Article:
A facility built for Montreal’s Olympic Games in 1976, Les Jardineries reopened in 2016 on the Olympic Park’s Esplanade. It is now a green oasis, including a beer garden and an actual garden with flowers and vegetables, where Montreal’s cultural scene is highlighted. You can attend agriculture workshops, make sandcastles and chill in a hammock while eating wood-fired pizza. It opens from June to October, Thursday through Sunday.
4. Shop at the various markets
The island of Montreal is scattered with some 15 public markets. Two of them are Jean Talon (in the heart of Little Italy) and Atwater markets. Depending on the season, you’ll find everything from flowers and fresh produce to maple taffy. They also include food courts with authentic Canadian and ethnic gourmet food. You’ll find everything you need to prepare a hearty meal for you and your travel buddies.
What to do when it rains?
1. Visit the Phi Centre
Art meets technology at Phi Centre with short films, music performances, interactive exhibitions and artist talks. Located in Old Montreal, a touristy area, it’s an excellent way to discover Montreal’s local culture and escape the crowds. Pay attention to the Centre’s architecture as 75 per cent of the building’s existing walls, floors and roof have been there since 1861. Find opening hours and location here.
2. Get creative at Usine C
Located in the Village, Usine C is a multidisciplinary centre for creativity. Founded in 1995, it showcases a variety of performing arts including theatre, dance, music and media arts. Find the 2019 complete programming here.
3. Learn about history at Pointe-à-Callière Museum
There’s no other place like this archaeology and history complex to learn about Montreal. Permanent exhibitions take you back in time to discover the city’s storied past. The museum collections include the remains of Montreal’s first Catholic cemetery, the architectural remains of the Royal Insurance Building and the First Collector Sewer. Find the opening hours and rates here. Oh, and members get a 15 per cent discount on general admission.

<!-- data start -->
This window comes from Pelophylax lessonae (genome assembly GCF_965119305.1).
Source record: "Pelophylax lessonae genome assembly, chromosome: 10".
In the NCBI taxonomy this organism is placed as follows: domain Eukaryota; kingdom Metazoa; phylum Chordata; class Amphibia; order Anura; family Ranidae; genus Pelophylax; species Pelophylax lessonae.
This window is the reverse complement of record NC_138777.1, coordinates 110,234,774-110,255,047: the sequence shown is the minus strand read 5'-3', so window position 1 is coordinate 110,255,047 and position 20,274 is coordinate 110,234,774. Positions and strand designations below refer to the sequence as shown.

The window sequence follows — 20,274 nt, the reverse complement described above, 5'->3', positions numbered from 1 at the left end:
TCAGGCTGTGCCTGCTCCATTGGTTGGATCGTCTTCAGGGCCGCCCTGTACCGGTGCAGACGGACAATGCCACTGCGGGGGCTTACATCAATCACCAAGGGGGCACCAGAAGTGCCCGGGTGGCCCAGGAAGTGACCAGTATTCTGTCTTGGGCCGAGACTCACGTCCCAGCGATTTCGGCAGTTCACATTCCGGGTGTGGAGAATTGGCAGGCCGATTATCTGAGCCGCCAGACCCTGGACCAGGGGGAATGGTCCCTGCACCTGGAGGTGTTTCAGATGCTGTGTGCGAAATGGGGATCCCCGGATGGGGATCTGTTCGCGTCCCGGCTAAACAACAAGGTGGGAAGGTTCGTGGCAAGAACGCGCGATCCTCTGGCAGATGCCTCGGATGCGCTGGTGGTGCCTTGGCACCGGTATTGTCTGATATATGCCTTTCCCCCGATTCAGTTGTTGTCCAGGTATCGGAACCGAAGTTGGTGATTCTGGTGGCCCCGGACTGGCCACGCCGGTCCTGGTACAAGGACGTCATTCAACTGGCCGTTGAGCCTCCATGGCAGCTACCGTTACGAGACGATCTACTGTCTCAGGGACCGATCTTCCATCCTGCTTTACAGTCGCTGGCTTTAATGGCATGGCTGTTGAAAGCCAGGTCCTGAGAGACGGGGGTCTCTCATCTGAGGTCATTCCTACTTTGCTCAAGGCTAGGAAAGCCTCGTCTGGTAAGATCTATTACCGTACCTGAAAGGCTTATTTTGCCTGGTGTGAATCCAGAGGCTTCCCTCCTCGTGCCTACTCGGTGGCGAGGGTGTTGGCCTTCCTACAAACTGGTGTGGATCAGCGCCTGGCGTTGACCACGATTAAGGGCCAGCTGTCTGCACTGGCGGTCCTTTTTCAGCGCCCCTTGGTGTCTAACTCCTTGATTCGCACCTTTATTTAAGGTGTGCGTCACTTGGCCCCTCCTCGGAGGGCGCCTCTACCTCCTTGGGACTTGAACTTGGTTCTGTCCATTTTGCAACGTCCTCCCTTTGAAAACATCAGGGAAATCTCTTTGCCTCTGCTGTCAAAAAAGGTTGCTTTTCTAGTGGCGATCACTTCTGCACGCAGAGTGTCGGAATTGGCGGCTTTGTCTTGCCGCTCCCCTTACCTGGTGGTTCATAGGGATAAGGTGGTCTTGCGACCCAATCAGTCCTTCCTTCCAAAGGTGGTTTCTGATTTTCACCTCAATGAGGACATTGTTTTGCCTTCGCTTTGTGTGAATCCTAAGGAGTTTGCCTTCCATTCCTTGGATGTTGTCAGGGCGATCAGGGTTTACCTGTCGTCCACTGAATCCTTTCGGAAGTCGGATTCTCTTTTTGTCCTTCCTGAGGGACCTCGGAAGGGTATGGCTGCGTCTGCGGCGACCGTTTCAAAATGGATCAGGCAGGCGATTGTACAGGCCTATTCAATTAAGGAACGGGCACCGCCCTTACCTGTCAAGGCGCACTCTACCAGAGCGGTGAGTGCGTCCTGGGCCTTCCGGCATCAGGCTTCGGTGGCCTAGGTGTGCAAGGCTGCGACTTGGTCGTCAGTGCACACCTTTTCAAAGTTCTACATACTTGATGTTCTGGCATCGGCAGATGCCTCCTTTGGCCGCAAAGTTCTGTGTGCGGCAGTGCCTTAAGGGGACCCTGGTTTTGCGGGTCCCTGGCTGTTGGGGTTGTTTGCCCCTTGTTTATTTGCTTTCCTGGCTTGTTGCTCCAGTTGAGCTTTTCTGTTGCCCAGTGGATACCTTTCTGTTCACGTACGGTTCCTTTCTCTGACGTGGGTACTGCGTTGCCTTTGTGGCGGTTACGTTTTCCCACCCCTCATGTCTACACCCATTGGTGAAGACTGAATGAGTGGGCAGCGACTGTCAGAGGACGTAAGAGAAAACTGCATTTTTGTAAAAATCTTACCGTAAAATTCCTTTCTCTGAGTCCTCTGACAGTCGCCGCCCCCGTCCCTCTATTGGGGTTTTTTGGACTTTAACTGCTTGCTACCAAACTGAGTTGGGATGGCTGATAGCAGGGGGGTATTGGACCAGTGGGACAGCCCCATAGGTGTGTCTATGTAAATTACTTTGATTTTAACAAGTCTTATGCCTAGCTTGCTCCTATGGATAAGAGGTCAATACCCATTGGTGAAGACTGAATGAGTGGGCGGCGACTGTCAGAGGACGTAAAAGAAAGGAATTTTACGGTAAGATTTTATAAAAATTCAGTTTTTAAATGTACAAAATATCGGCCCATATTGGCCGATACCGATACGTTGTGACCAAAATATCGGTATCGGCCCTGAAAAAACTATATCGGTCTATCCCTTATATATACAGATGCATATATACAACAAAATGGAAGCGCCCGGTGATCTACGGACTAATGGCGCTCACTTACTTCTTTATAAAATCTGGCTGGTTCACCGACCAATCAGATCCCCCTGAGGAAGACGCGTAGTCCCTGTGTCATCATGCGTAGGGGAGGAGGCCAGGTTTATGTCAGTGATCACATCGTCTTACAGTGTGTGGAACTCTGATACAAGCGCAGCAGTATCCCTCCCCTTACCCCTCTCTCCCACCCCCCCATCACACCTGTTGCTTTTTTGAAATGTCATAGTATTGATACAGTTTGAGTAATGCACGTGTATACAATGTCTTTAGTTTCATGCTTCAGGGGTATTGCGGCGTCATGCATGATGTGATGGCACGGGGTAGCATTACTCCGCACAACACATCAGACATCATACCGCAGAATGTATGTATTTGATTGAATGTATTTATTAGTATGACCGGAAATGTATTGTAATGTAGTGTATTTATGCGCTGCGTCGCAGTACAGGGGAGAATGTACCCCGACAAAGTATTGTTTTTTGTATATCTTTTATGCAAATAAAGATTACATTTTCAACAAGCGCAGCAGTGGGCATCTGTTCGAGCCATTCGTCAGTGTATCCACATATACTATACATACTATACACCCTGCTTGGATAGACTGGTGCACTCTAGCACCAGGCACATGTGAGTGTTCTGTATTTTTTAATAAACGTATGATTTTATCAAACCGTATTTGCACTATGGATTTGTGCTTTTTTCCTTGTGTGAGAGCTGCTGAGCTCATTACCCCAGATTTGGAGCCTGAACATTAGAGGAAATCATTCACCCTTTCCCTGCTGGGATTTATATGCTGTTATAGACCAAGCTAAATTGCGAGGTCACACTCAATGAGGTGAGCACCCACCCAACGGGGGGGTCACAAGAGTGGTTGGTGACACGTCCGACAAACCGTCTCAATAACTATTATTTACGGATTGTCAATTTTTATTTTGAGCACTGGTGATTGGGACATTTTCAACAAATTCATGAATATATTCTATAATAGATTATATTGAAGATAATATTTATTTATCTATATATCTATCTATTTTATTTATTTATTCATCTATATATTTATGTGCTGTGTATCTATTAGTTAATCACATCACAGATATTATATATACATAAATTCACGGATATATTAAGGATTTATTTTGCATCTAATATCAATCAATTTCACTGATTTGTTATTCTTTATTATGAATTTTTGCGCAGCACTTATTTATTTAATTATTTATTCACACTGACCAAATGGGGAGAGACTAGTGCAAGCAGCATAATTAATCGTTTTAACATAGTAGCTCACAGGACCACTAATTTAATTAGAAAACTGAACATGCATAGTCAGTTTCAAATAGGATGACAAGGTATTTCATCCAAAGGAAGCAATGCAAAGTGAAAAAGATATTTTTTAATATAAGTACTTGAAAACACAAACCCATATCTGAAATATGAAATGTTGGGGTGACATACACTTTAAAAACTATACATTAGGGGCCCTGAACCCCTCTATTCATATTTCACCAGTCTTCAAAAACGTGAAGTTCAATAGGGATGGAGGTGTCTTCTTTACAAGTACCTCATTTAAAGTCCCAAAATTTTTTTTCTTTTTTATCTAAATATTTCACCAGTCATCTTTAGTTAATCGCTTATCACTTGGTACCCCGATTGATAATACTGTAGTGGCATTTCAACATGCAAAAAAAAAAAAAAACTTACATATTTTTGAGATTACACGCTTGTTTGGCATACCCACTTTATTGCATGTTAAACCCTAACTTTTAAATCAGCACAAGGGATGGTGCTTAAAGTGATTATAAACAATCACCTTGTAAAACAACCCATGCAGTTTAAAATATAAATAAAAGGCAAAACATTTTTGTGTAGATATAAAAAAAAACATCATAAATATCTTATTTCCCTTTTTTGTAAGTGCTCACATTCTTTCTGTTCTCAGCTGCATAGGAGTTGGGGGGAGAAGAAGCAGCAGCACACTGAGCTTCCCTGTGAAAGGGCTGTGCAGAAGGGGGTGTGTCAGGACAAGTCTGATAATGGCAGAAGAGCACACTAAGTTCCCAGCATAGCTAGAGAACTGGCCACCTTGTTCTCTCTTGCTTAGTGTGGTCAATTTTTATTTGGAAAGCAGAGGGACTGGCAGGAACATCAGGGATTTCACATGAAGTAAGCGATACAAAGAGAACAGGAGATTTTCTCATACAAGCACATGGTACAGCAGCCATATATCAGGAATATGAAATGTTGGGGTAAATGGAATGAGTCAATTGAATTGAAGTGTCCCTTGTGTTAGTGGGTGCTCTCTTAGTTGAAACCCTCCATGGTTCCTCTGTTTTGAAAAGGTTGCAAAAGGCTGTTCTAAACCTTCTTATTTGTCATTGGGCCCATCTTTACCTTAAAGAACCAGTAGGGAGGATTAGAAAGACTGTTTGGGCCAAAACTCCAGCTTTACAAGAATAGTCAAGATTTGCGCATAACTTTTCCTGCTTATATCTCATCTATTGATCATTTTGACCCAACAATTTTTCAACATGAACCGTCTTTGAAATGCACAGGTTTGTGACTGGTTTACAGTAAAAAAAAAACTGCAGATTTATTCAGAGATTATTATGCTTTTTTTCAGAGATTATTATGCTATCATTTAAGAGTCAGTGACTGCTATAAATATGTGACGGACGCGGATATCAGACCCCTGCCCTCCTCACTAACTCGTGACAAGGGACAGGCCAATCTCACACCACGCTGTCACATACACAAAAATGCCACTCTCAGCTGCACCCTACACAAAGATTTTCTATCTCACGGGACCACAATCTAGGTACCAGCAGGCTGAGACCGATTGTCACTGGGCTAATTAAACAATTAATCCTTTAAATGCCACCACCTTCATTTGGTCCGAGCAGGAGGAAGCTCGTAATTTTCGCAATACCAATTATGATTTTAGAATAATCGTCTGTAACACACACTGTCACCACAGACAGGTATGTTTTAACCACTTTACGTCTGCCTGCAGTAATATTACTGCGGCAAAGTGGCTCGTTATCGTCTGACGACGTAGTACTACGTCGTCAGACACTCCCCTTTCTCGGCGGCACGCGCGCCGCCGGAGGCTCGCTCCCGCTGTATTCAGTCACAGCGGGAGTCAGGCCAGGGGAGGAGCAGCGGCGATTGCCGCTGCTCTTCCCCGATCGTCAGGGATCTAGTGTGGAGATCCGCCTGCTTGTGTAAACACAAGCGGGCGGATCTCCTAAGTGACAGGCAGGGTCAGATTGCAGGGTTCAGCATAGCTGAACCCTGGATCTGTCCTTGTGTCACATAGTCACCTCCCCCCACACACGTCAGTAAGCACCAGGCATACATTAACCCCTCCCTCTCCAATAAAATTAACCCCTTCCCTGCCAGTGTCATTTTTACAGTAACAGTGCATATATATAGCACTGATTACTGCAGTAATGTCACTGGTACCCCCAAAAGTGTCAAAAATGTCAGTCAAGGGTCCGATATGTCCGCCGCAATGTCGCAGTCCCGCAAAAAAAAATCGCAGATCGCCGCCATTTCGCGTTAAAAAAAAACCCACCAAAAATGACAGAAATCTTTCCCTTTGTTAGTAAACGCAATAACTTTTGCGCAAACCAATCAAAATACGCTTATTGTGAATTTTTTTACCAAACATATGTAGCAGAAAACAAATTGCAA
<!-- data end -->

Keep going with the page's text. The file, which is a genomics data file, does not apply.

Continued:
Where to eat and drink?
Poutine, bagels, smoked meat, maple syrup and BeaverTails. Hungry yet? Luckily, Montreal boasts a particularly high per capita rate of restaurants and bars. Café Parvis, close to HI Montreal, has you covered at brunch, lunch and dinner. While exploring the Mile End, you might want to make a stop at the stylish Café Pastel Rita to enjoy La Montréalaise, a breakfast dish. Also in the Mile End, get your dose of caffeine at Café Olimpico, named one of the 50 best cafés in the world. Vegans will fall in love with Bistro Tendresse in the Village. Head to Satay Brothers if your taste buds are craving a more exotic zing. Getting thirsty? If you are 18 or over, you can sip craft beer and cocktails in bars only locals know about. Montreal has its share of speakeasies around town. Look for the Cold Room, Le 4e Mur or Le Mal Nécessaire (somewhere in Chinatown). Foodies, you’re welcome.
When to go?
The great thing about Montreal is there really is no bad time to visit. Sure, some travellers might warn you about cold Canadian winters and the amount of snow that falls—and stays on sidewalks. But Montreal is made for winter, and there are plenty of outdoor activities including ice skating and dancing with thousands of electronic music fans at Igloofest.
In the spring, the ice thaws for maple season, and in summer, streets overflow with free outdoor festivals. Fall is one of the best times to visit, especially if you love seeing the leaves turn colour.
Where to stay?
Easy. HI Montreal. The hostel, strategically located downtown (Lucien-L’Allier or Guy-Concordia metro station), makes a great starting point to visit the city’s different neighbourhoods. And if you ever run out of things to do, HI Montreal offers a full program of activities ranging from game nights and pub crawls to walking tours.